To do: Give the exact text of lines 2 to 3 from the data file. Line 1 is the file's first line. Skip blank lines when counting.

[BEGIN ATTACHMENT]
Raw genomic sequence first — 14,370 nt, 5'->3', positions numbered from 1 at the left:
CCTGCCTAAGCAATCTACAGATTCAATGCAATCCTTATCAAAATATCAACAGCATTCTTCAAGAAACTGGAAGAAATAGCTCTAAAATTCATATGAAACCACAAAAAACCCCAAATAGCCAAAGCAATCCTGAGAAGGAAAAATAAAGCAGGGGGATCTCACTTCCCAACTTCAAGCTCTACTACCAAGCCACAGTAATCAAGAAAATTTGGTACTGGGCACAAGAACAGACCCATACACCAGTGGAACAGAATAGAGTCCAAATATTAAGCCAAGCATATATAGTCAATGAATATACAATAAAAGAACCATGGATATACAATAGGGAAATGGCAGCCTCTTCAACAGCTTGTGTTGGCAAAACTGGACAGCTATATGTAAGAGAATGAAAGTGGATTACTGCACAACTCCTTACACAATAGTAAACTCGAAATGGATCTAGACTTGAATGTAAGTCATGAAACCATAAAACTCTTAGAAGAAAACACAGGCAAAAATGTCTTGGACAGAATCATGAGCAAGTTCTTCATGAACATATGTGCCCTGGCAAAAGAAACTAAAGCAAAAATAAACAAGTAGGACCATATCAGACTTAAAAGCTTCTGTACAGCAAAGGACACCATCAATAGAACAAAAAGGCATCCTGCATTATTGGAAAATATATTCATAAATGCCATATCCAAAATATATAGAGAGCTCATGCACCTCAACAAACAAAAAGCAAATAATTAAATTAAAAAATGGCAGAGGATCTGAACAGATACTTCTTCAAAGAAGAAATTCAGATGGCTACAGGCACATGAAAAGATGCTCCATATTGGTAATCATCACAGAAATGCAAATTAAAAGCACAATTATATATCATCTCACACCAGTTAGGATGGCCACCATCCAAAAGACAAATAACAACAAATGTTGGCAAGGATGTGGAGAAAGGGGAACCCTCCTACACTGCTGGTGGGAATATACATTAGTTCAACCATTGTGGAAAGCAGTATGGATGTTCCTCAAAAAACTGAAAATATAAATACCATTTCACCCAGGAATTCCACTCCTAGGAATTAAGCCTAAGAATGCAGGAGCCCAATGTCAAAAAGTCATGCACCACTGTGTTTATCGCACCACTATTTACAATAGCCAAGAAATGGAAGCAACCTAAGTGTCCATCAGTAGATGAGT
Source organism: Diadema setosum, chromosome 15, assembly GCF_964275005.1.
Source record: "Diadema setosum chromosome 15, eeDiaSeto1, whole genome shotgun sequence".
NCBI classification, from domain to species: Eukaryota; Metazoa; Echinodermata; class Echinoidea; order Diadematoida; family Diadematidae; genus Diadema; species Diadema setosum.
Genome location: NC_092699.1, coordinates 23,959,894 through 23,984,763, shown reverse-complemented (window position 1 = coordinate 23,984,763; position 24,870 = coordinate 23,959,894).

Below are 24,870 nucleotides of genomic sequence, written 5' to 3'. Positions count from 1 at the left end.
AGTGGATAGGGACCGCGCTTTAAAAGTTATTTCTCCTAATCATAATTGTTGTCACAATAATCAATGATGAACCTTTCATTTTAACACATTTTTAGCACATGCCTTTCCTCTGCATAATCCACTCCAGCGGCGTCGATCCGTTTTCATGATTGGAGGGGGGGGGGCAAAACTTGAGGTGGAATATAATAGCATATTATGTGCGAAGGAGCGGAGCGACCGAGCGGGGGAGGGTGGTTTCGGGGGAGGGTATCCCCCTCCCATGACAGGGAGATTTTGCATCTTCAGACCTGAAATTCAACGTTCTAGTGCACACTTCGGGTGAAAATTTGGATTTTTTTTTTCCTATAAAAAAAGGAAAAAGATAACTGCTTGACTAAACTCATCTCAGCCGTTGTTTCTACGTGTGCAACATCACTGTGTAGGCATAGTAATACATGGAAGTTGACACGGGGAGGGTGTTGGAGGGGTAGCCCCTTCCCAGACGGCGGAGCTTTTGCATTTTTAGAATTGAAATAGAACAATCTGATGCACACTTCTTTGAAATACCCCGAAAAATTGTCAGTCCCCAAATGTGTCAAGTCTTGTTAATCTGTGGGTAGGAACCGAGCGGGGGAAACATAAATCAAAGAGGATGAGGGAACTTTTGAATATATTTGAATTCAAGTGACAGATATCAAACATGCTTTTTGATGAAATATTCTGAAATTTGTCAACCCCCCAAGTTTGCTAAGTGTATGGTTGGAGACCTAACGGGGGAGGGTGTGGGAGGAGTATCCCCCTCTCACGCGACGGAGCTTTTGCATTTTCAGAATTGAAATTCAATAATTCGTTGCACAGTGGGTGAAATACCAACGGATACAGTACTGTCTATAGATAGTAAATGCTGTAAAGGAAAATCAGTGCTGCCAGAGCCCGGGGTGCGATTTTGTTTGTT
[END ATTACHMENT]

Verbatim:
CCTGCCTAAGCAATCTACAGATTCAATGCAATCCTTATCAAAATATCAACAGCATTCTTCAAGAAACTGGAAGAAATAGCTCTAAAATTCATATGAAACCACAAAAAACCCCAAATAGCCAAAGCAATCCTGAGAAGGAAAAATAAAGCAGGGGGATCTCACTTCCCAACTTCAAGCTCTACTACCAAGCCACAGTAATCAAGAAAATTTGGTACTGGGCACAAGAACAGACCCATACACCAGTGGAACAGAATAGAGTCCAAATATTAAGCCAAGCATATATAGTCAATGAATATACAATAAAAGAACCATGGATATACAATAGGGAAATGGCAGCCTCTTCAACAGCTTGTGTTGGCAAAACTGGACAGCTATATGTAAGAGAATGAAAGTGGATTACTGCACAACTCCTTACACAATAGTAAACTCGAAATGGATCTAGACTTGAATGTAAGTCATGAAACCATAAAACTCTTAGAAGAAAACACAGGCAAAAATGTCTTGGACAGAATCATGAGCAAGTTCTTCATGAACATATGTGCCCTGGCAAAAGAAACTAAAGCAAAAATAAACAAGTAGGACCATATCAGACTTAAAAGCTTCTGTACAGCAAAGGACACCATCAATAGAACAAAAAGGCATCCTGCATTATTGGAAAATATATTCATAAATGCCATATCCAAAATATATAGAGAGCTCATGCACCTCAACAAACAAAAAGCAAATAATTAAATTAAAAAATGGCAGAGGATCTGAACAGATACTTCTTCAAAGAAGAAATTCAGATGGCTACAGGCACATGAAAAGATGCTCCATATTGGTAATCATCACAGAAATGCAAATTAAAAGCACAATTATATATCATCTCACACCAGTTAGGATGGCCACCATCCAAAAGACAAATAACAACAAATGTTGGCAAGGATGTGGAGAAAGGGGAACCCTCCTACACTGCTGGTGGGAATATACATTAGTTCAACCATTGTGGAAAGCAGTATGGATGTTCCTCAAAAAACTGAAAATATAAATACCATTTCACCCAGGAATTCCACTCCTAGGAATTAAGCCTAAGAATGCAGGAGCCCAATGTCAAAAAGTCATGCACCACTGTGTTTATCGCACCACTATTTACAATAGCCAAGAAATGGAAGCAACCTAAGTGTCCATCAGTAGATGAGT
Source organism: Diadema setosum, chromosome 15, assembly GCF_964275005.1.